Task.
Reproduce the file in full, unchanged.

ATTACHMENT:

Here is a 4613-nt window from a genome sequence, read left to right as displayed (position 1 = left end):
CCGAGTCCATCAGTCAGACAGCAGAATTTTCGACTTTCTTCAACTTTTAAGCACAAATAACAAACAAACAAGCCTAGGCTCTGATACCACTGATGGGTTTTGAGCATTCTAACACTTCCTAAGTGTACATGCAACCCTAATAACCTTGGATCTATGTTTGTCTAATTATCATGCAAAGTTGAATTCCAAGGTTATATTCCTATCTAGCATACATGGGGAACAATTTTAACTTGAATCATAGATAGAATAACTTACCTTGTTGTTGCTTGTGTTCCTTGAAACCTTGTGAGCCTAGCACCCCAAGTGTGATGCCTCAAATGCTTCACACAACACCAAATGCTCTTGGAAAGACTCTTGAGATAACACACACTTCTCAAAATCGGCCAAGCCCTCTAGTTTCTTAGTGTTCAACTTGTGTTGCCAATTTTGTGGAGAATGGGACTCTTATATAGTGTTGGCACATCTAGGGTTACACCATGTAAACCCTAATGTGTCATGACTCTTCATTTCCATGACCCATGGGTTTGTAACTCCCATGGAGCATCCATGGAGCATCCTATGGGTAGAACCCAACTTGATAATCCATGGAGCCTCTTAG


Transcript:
Here is a 4613-nt window from a genome sequence, read left to right as displayed (position 1 = left end):
CCGAGTCCATCAGTCAGACAGCAGAATTTTCGACTTTCTTCAACTTTTAAGCACAAATAACAAACAAACAAGCCTAGGCTCTGATACCACTGATGGGTTTTGAGCATTCTAACACTTCCTAAGTGTACATGCAACCCTAATAACCTTGGATCTATGTTTGTCTAATTATCATGCAAAGTTGAATTCCAAGGTTATATTCCTATCTAGCATACATGGGGAACAATTTTAACTTGAATCATAGATAGAATAACTTACCTTGTTGTTGCTTGTGTTCCTTGAAACCTTGTGAGCCTAGCACCCCAAGTGTGATGCCTCAAATGCTTCACACAACACCAAATGCTCTTGGAAAGACTCTTGAGATAACACACACTTCTCAAAATCGGCCAAGCCCTCTAGTTTCTTAGTGTTCAACTTGTGTTGCCAATTTTGTGGAGAATGGGACTCTTATATAGTGTTGGCACATCTAGGGTTACACCATGTAAACCCTAATGTGTCATGACTCTTCATTTCCATGACCCATGGGTTTGTAACTCCCATGGAGCATCCATGGAGCATCCTATGGGTAGAACCCAACTTGATAATCCATGGAGCCTCTTAG